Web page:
Liberty State Park
Statue of Liberty and
On the New York Harbor, less than 2,000 feet from the Statue of Liberty,
Liberty State Park has served a vital role in the development of New Jersey's
metropolitan region and the history of the nation.
During the 19th and early 20th centuries the area that is now Liberty State
Park was a major waterfront industrial area with an extensive freight and
passenger transportation network. This network became the lifeline of New York
City and the harbor area. The heart of this transportation network was the
Central Railroad of New Jersey Terminal (CRRNJ), located in the northern
portion of the park. The CRRNJ Terminal stands with the Statue of Liberty and
Ellis Island to unfold one of this nation's most dramatic stories: the
immigration of northern, southern, and eastern Europeans into the United
States. After being greeted by the Statue of Liberty and processed at Ellis
Island, these immigrants purchased tickets and boarded trains, at the CRRNJ
Terminal, that took them to their new homes throughout the United States. The
Terminal served these immigrants as the gateway to the realization of their
hopes and dreams of a new life in America.
Today, Liberty State Park continues to serve a vital role in the New York
Harbor area. As the railroads and industry declined, the land was abandoned
and became a desolate dump site. With the development of Liberty State Park
came a renaissance of the waterfront. Land with decaying buildings, overgrown
tracks and piles of debris was transformed into a modern urban state park. The
park was formerly opened on Flag Day, June 14, 1976, as New Jersey's
bicentennial gift to the nation. Most of this 1,122 acre park is open space
with approximately 300 acres developed for public recreation.
Grove of Rememberance Ceremony
Arbor Day 2003 - Friday, April 25, 2003
Liberty State Park, Jersey City, NJ
Remarks by Sam Pesin, Pres.
As the pres. of The Friends and the
son of Morris Pesin, the ďfatherĒ of LSP, I express deep gratitude to the NJ
Tree Foundation, its exec.dir. Lisa Simms who conceived the idea for GOR, the
DEPís Mike DíErrico from the Forestry Service and Frank Gallagher, from P& F, &
the Grove Committee.
This Grove of Remembrance (GOR) is a powerful living tribute to NJís 691 victims
of 9/11. The Grove is a natural sanctuary which will inspire reflection and hope
for generations to come. As the sun, rain, and earth will nourish the trees, the
GOR will nourish our spirits.
LSP is sacred ground because of its closeness to Lady Liberty and Ellis Island,
this green park is scarce open space in this concrete densely populated region.
The role the park played on 9/11 as an evacuation center for 1000s of people,
the compassionate work of park employees on that sad day, and the parkís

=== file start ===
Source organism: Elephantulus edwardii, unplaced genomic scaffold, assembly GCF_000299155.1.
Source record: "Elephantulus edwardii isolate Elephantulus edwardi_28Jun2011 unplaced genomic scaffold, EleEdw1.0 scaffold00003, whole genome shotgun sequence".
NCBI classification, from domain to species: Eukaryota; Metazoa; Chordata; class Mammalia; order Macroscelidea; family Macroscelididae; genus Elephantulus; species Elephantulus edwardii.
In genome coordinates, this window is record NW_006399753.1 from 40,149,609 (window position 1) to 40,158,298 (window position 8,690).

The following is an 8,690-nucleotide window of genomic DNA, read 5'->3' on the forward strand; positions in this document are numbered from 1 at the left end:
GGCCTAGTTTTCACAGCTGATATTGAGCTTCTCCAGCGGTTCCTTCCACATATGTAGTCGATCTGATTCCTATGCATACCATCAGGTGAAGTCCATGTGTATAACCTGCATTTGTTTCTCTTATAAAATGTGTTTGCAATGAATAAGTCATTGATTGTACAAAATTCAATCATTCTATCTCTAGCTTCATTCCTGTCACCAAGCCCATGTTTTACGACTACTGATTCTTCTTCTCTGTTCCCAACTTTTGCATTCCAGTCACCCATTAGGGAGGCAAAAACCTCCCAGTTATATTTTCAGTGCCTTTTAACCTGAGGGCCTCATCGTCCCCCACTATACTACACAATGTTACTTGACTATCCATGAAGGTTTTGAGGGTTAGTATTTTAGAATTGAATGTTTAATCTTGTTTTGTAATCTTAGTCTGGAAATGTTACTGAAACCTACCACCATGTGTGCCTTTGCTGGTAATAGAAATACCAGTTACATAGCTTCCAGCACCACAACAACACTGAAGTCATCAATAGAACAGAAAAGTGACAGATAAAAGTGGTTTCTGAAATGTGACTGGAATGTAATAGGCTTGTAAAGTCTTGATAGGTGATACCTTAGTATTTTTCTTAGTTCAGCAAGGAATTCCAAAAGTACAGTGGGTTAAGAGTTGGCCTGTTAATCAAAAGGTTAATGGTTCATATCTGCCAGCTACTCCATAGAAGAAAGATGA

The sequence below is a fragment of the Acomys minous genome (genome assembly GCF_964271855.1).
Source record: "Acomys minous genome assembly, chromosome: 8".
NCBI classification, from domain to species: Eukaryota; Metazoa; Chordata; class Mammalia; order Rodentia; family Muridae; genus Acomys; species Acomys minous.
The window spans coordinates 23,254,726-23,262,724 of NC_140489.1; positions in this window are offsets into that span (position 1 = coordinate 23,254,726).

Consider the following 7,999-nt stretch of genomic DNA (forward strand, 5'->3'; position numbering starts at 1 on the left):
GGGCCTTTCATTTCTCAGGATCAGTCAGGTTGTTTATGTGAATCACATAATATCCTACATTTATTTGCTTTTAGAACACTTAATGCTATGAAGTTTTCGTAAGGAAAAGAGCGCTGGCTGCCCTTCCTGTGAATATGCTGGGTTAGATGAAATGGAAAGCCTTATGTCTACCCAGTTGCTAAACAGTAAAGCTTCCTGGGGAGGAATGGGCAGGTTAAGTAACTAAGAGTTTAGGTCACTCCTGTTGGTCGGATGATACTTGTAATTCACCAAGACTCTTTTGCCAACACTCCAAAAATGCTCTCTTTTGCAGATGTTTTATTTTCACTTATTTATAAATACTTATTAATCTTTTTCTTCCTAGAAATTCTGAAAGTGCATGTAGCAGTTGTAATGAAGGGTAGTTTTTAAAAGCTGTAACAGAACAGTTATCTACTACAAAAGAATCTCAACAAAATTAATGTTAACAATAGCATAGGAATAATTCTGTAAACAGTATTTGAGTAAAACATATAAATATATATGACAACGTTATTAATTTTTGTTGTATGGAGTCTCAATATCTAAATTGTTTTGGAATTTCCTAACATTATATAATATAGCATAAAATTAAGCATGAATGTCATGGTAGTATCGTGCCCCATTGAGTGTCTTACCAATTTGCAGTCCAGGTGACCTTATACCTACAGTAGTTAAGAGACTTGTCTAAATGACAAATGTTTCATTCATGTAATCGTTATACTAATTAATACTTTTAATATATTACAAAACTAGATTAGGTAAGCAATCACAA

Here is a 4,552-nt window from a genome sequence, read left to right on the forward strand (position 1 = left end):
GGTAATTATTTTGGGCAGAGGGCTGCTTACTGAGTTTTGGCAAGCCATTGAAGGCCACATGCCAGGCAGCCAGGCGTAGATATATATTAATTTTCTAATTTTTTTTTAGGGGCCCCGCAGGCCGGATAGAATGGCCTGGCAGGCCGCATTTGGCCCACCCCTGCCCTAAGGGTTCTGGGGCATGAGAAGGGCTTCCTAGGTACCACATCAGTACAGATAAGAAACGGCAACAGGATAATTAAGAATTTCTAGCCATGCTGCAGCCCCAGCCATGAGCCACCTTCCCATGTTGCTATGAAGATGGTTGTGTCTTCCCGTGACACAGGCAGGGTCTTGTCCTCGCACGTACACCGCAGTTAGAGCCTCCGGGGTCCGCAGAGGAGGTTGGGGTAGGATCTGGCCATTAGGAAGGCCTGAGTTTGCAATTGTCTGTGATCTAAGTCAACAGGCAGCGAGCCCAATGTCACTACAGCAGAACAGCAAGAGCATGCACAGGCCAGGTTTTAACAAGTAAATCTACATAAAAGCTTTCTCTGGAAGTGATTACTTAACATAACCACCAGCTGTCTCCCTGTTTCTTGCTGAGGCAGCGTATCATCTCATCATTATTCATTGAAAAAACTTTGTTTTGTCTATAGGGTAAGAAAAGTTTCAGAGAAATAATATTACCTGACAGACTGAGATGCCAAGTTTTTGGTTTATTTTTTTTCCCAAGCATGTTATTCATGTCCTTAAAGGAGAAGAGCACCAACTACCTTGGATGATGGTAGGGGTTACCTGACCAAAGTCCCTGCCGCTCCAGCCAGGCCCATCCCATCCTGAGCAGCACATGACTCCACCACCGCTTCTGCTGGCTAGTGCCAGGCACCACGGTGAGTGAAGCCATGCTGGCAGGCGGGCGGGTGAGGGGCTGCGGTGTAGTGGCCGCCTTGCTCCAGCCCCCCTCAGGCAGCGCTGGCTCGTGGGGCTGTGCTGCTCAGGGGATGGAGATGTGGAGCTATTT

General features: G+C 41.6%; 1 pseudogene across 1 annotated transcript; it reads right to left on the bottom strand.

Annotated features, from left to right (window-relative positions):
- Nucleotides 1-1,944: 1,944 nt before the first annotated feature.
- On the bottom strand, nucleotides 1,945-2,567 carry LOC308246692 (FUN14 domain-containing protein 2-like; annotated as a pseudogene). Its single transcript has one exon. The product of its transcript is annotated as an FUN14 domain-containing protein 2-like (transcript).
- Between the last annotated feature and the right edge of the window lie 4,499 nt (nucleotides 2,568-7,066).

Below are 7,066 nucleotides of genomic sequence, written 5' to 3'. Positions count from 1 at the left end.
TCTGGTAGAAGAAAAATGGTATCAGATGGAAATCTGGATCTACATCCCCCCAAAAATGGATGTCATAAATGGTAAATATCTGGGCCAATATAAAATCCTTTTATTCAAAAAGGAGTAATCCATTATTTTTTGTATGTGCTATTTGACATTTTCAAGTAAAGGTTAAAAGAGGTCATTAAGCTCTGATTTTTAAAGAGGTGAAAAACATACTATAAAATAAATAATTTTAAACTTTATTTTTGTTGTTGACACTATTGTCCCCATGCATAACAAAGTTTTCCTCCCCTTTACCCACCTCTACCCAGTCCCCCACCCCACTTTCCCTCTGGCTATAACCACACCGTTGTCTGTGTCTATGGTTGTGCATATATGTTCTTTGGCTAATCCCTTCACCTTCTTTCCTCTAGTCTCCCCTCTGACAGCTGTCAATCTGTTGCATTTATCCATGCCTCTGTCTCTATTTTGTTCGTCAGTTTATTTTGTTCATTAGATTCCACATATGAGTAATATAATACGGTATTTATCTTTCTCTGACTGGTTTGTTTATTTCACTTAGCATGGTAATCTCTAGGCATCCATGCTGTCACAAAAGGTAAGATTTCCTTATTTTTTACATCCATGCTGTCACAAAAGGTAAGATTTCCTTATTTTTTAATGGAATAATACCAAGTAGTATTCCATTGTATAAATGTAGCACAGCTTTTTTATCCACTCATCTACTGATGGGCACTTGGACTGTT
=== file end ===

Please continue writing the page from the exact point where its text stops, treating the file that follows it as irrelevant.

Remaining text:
becoming NJís Victimsí Assistance Center, all make LSP an even more sacred NJ
and American public park. The GOR radiates with the beauty of sacredness.
Someone once said that groves of trees were Godís first temples. The parkís
natural beauty, peacefulness, and free open space constantly inspire reflection
on our lives and connects with our soul. The GOR makes the park an even richer
The Park is a backdrop for a historic Gateway to America and the GOR will open a
to our hearts. The GOR is a meaningful addition to LSP, which is among our
special places, comparable to Washington DCís National Mall between the
Washington Monument and the Lincolnís Memorial. The Grove makes this park an
even more special place.
This park is the Peopleís Park. Caring citizens have put democracy into action
many times to defend this free park against commercialization threats. Lady
Liberty and her torch sparks feelings about freedom and democracy and Ellis
Island evokes the memory of the hardships endured by the millions who immigrated
here. The GOR makes the park an even stronger symbol of our nationís democracy,
values, and dreams.
This is a great addition to LSPís beauty and majesty. It creates an attractive
Northern entrance, and softens our approach to the empty skyline up the
cobblestone road. I also want to thank the Prudential Foundation for their
generous donation for the landscaping, grass & paths around GOR.
This park is a green oasis for people to enjoy relaxation, recreation, nature,
history, and mostly free cultural events. The GOR will increase the parkís great
value as a family park and community space. People of all ages, of all cultural
backgrounds, and from around our state, nation, and world will gather in the
presence of these trees, and be stronger for doing so.
The attack of 9/11, must ultimately lead to bringing the people of the world
together. The GOR which millions of people will see must become a bridge from
the darkness and pain of 9/11 to a future better world. The GOR is a place of
sorrow and hope and is also a call to action. The leaves of these quiet trees
call out to us about our moral obligation of conscience to remember the NJ
victims and all who perished, and the trees also call out to each of us about
our responsibility to work in our communities for a more loving, just and
peaceful world. Thank you again, NJ Tree Foundation, for this Grove, whose
symbolism and life enriches this treasured park and enriches our souls.